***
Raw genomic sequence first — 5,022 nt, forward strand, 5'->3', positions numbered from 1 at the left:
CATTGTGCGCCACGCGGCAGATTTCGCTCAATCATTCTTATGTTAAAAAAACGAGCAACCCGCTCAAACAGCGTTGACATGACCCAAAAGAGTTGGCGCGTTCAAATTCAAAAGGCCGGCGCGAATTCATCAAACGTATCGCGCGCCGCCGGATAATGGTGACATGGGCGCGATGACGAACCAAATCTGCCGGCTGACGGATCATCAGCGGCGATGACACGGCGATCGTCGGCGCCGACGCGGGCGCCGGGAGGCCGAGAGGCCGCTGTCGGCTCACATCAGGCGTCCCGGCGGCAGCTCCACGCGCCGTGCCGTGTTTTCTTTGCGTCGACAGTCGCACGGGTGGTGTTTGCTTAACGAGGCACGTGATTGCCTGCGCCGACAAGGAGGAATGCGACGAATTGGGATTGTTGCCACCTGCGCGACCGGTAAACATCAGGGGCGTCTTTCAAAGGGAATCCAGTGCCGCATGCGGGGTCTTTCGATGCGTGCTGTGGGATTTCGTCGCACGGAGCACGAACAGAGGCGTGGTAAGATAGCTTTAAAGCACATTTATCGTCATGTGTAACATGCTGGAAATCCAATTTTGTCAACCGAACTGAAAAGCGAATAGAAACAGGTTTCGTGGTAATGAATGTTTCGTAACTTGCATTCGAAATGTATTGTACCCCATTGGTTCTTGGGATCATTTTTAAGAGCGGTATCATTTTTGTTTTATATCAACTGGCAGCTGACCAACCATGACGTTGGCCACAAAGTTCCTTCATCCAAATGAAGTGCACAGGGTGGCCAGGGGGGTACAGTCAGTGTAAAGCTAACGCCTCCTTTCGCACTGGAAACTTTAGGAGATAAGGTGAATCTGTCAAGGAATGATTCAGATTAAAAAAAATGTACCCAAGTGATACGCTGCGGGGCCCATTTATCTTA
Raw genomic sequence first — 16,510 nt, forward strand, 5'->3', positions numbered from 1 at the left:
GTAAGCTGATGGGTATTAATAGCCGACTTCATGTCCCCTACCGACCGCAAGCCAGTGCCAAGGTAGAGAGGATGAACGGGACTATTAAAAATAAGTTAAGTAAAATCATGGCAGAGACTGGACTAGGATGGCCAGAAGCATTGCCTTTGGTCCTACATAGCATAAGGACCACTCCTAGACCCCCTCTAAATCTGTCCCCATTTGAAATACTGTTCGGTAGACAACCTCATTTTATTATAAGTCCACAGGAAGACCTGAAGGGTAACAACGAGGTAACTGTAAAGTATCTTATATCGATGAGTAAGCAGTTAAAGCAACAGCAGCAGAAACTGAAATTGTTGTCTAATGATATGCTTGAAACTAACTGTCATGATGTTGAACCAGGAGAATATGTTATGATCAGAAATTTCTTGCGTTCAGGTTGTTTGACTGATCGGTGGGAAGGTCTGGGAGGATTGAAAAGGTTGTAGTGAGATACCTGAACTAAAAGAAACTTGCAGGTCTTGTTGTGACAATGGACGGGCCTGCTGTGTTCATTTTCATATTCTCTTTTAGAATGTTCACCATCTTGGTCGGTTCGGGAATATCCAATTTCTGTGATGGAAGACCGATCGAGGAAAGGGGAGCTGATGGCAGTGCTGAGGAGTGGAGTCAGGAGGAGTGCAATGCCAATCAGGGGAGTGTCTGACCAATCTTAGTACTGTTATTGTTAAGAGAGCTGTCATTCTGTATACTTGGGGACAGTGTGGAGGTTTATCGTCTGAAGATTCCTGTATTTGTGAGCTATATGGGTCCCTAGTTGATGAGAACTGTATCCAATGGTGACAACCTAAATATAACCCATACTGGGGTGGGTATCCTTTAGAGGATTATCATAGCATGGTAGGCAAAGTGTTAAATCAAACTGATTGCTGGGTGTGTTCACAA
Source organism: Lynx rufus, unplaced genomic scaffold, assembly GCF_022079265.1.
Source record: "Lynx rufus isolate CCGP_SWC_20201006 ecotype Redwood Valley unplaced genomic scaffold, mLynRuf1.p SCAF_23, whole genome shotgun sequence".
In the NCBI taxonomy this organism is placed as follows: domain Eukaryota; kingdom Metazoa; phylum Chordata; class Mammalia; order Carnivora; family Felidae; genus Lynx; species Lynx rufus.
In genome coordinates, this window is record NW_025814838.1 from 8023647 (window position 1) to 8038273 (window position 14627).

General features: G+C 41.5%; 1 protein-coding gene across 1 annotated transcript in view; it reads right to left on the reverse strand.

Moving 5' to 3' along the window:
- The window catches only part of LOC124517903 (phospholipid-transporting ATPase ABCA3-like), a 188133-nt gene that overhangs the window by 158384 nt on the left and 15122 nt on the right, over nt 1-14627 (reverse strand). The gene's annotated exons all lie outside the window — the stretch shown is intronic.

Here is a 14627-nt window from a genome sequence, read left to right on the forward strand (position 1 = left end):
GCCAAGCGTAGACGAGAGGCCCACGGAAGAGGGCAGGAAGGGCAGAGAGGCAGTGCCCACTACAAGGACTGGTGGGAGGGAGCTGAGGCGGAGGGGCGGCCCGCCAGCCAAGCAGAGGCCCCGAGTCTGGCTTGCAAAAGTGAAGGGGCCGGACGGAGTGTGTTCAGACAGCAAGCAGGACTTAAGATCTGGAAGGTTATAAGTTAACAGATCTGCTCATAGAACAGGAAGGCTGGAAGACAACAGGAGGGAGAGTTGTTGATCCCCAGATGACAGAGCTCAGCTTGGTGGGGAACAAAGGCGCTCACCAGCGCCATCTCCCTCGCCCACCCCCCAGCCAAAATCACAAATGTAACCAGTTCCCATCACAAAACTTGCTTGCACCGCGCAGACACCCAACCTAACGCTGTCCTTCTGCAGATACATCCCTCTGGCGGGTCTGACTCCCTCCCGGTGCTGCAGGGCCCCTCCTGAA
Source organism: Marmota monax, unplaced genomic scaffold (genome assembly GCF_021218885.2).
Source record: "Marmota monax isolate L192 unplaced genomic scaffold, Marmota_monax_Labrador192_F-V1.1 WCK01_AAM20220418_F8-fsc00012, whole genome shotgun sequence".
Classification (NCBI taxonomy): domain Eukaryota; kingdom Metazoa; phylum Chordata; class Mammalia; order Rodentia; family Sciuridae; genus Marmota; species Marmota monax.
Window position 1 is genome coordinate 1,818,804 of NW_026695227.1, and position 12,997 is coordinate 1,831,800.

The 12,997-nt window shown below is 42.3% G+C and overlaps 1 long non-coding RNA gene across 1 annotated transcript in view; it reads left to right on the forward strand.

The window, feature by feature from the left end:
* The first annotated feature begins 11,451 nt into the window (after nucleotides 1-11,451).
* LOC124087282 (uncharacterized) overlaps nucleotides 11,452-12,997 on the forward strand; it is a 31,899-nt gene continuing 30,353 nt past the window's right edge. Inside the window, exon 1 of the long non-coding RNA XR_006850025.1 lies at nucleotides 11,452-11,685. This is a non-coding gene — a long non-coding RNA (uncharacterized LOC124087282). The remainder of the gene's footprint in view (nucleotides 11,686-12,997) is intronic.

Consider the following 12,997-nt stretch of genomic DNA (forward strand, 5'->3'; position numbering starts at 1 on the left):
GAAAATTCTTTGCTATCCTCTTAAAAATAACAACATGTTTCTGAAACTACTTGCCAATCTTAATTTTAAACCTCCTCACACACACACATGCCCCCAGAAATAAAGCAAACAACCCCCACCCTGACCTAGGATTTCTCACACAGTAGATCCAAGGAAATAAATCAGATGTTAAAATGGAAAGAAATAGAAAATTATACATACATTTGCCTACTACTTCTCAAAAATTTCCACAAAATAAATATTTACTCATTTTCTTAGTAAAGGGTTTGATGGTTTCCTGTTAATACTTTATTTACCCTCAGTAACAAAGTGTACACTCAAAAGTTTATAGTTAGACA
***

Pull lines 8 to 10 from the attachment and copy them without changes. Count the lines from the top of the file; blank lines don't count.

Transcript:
In genome coordinates, this window is record NW_025814838.1 from 8023647 (window position 1) to 8038273 (window position 14627).

General features: G+C 41.5%; 1 protein-coding gene across 1 annotated transcript in view; it reads right to left on the reverse strand.

Moving 5' to 3' along the window: